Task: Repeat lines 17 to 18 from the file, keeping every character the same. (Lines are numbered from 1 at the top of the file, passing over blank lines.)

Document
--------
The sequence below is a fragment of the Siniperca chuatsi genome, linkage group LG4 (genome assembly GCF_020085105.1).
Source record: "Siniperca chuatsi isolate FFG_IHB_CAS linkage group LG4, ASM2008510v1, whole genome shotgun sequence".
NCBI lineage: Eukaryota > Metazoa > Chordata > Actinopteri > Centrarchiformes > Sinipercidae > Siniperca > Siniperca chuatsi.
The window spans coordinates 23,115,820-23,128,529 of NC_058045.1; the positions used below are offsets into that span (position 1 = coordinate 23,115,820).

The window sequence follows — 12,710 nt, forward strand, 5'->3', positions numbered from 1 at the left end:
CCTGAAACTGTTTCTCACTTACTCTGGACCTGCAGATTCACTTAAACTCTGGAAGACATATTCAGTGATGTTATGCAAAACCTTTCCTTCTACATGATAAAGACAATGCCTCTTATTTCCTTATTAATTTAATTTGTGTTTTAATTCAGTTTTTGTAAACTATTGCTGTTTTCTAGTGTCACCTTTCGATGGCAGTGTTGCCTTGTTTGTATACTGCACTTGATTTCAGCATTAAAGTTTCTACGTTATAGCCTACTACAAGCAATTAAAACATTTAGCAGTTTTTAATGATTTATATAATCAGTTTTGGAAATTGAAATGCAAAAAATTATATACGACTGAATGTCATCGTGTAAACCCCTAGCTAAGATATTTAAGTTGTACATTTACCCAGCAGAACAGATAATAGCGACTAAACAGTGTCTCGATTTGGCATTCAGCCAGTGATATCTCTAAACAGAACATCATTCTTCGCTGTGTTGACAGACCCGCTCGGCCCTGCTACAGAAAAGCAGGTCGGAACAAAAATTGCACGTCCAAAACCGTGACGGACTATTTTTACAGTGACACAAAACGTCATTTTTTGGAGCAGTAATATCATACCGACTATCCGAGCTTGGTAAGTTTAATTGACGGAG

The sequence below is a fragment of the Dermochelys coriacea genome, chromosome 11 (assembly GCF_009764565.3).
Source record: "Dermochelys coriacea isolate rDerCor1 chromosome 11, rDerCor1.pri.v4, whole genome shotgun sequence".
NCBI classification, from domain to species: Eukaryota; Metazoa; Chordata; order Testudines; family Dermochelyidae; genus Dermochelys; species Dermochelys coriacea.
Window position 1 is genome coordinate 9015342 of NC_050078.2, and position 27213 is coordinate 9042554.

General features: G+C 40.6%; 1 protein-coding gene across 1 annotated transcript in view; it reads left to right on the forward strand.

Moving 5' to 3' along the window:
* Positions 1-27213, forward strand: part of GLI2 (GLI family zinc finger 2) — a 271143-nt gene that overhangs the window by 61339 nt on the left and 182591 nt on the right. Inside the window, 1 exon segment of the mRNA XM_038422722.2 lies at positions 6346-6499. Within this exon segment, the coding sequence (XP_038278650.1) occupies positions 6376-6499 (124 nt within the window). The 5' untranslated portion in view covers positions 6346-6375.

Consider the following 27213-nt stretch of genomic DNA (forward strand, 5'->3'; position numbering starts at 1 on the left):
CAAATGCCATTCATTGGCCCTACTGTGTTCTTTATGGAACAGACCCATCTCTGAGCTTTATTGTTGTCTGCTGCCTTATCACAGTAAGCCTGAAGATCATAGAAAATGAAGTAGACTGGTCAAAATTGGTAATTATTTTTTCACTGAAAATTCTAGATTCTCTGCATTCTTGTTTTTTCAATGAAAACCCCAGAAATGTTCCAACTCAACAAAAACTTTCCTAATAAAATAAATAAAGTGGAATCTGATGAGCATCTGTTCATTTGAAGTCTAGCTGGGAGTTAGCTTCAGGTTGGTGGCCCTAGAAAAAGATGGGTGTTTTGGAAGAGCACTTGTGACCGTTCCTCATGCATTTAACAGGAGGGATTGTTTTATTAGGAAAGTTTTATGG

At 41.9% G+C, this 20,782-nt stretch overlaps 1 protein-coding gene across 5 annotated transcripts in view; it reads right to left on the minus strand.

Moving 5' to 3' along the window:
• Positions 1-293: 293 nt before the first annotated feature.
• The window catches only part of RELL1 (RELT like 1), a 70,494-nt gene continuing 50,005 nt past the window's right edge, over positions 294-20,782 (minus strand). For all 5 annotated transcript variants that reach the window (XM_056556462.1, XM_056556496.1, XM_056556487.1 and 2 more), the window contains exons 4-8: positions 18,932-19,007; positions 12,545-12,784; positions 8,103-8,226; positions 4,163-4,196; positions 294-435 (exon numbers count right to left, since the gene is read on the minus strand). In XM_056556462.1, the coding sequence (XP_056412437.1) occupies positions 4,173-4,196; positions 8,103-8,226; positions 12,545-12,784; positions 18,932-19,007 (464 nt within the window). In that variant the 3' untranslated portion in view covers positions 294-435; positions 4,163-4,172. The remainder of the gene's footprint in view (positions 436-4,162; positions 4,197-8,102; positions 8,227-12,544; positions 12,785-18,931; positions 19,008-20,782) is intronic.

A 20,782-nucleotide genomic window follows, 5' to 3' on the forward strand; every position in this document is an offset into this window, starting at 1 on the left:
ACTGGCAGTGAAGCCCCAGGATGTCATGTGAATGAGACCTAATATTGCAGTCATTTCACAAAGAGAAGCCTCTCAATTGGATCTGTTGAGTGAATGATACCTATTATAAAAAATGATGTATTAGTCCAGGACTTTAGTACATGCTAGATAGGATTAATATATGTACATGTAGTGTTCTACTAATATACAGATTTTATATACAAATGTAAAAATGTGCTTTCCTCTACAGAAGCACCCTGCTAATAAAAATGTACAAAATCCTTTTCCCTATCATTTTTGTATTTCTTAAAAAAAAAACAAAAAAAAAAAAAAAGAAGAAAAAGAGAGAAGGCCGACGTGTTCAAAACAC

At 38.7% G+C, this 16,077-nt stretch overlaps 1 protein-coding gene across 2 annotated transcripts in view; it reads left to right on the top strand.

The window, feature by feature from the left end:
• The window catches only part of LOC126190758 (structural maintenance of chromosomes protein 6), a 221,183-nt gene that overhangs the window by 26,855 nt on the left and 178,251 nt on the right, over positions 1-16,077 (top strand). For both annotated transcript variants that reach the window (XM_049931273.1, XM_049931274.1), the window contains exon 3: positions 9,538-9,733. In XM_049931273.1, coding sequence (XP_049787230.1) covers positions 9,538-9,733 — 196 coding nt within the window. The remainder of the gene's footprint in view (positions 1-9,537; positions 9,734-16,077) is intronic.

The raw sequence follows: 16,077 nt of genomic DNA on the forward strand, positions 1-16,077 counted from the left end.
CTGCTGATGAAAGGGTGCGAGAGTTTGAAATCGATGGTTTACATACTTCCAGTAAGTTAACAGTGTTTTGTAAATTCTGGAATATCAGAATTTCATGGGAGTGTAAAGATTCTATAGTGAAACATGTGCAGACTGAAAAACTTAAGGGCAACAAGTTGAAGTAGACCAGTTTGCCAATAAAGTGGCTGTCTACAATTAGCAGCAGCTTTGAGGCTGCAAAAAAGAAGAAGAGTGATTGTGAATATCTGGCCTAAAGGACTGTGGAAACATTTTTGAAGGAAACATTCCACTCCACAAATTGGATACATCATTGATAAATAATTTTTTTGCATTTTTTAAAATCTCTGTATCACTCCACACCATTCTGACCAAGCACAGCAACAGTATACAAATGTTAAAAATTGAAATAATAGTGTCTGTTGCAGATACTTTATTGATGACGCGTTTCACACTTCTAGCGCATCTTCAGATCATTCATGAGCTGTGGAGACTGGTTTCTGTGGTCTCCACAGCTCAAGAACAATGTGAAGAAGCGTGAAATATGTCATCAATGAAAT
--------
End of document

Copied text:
Moving 5' to 3' along the window:
• Positions 1-293: 293 nt before the first annotated feature.